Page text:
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Police and Fire News

Baltimore County Police and Fire News

Official News Blog of Baltimore County police, fire, homeland security and emergency management. Call 911 to report crimes in progress and emergencies.
Keyword: kevin kamenetz

Update (May 15):

Baltimore County Police have released the 911 calls in reference to the incident at WMAR TV on May 13.

Call 1     Call 2     Call 3     Call 4     Call 5     Call 6     Call 7     Call 8     Call 9     Call 10

Update (May 14 2:49 p.m.):

As a result of a bail review today, Vladimir Mehul Baptiste is now being held without bail at the Baltimore County Detention Center.

Update (May 14):

Baltimore County Police have charged 28-year-old Vladimir Mehul Baptiste of the 1700 block of White Oak Road 21234 in connection with the incident at WMAR TV on Tuesday.

Among the charges that Vladimir Mehul Baptiste faces are three counts of attempted second degree murder. He is being held at the Baltimore County Detention Center on $750,000 bail.

Original release (May 13):

A male suspect is in police custody after he drove a stolen truck into the ABC2 News studio around noon today and barricaded himself inside the news station.

The barricade ended around 4:35 p.m., when members of the BCoPD's Tactical Team entered the area of the building where the suspect was located and took him into custody. The suspect has not been identified pending criminal charges and has been taken to a local hospital for an emergency evaluation. Police Chief Jim Johnson said that the suspect displayed obvious signs of mental illness, including incoherent language and rants.

No injuries to officers or ABC2 employees were reported.

The incident began  shortly before noon, when Baltimore County 911 received a call for a disturbance at ABC2 News, located in the 6400 block of York Road in Precinct 6/Towson. The caller said a man was banging on the door and yelling. Within minutes, 911 received a second call reporting that someone had just rammed a large truck into the lobby of the building.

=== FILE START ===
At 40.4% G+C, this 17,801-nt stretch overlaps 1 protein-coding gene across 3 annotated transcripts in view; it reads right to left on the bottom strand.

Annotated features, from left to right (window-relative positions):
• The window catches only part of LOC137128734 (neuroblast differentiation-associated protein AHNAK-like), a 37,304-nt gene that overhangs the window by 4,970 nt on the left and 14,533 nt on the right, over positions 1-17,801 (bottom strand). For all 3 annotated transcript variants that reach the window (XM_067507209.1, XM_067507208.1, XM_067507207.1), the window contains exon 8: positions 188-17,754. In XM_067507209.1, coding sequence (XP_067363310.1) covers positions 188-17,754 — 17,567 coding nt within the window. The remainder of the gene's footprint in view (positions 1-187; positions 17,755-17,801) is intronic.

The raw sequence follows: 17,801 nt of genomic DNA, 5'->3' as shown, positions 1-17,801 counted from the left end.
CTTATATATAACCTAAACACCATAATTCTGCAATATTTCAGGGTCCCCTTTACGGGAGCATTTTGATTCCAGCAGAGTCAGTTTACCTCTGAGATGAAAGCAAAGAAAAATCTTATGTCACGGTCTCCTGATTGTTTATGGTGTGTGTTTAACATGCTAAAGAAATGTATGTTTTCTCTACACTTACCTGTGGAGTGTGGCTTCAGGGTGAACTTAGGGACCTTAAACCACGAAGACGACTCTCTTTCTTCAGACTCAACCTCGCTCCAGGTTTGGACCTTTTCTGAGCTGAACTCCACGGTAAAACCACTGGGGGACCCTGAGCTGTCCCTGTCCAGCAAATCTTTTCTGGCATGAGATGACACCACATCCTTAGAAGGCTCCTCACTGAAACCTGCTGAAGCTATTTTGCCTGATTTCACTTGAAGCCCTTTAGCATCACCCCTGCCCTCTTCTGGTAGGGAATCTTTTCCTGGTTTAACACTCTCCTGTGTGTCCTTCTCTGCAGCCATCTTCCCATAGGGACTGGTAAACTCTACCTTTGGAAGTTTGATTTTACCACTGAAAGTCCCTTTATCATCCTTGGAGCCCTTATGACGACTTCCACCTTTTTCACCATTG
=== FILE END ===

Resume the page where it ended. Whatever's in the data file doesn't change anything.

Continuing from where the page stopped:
First-arriving officers did not find the suspect in the truck, and employees said they believed he was inside the station. Police evacuated station employees (one employee sheltered in place for the duration of the incident) and initiated a barricade deployment.

Tactical officers were able to determine that the suspect was on the second floor and that he was watching the situation unfold on news broadcasts. A late afternoon news briefing was delayed, Chief Johnson explained, because of concerns that officers' safety could be compromised if the suspect learned details of the operation from the television coverage.

The suspect did not leave the ABC2 building at any point during the barricade, and officers were inside the building within minutes. There was no danger to the community beyond ABC 2.

The stolen truck belonged to a Maryland State Highway Administration subcontractor and was taken just before the barricade from a location at I-695 and York Road. The vehicle was unattended when it was taken. Police found assorted working tools in the truck, including machete sheaths. No machetes were found, nor were any firearms located. There is no indication that firearms were involved at all in this incident.

Chief Johnson explained at the briefing that officers assumed the suspect to be armed, based on the fact that he had acted violently and the presence of items such as the sheaths.

County Executive Kevin Kamenetz and Chief Johnson praised ABC2 and the St. Pius X School, located next door to the TV station, and on lockdown during the incident for their professionalism, bravery and cooperation during this difficult situation.

They also thanked the agencies that assisted with this incident, including Baltimore City Police, Maryland State Police and the SHA.

Booking photo of Vladimir Mehul Baptiste

Front entrance of WMAR TV

Over the past four years, Baltimore County has recorded fewer total homicides than during any four-year period since the Carter Administration, as well as a homicide rate that is historically low.

Nineteen homicides occurred in Baltimore County in 2013 – fewer than in 2012 (23 homicides) and 2011 (30 homicides).

Most significantly, the homicide rate – the number of homicides in proportion to the population – is far lower than since the 1970s because the population has grown by 163,000 people since then: 818,287 in 2013 compared to the mid-600,000s in the 1970s and early 1980s.

Under the current administration and Police Chief James Johnson, the homicide rate has been cut by nearly 43 percent from what it was the year Lennon was shot and Mount St. Helens erupted. In 1980, the rate was four homicides per 100,000 residents; in 2013, the rate is 2.3 homicides per 100,000 residents.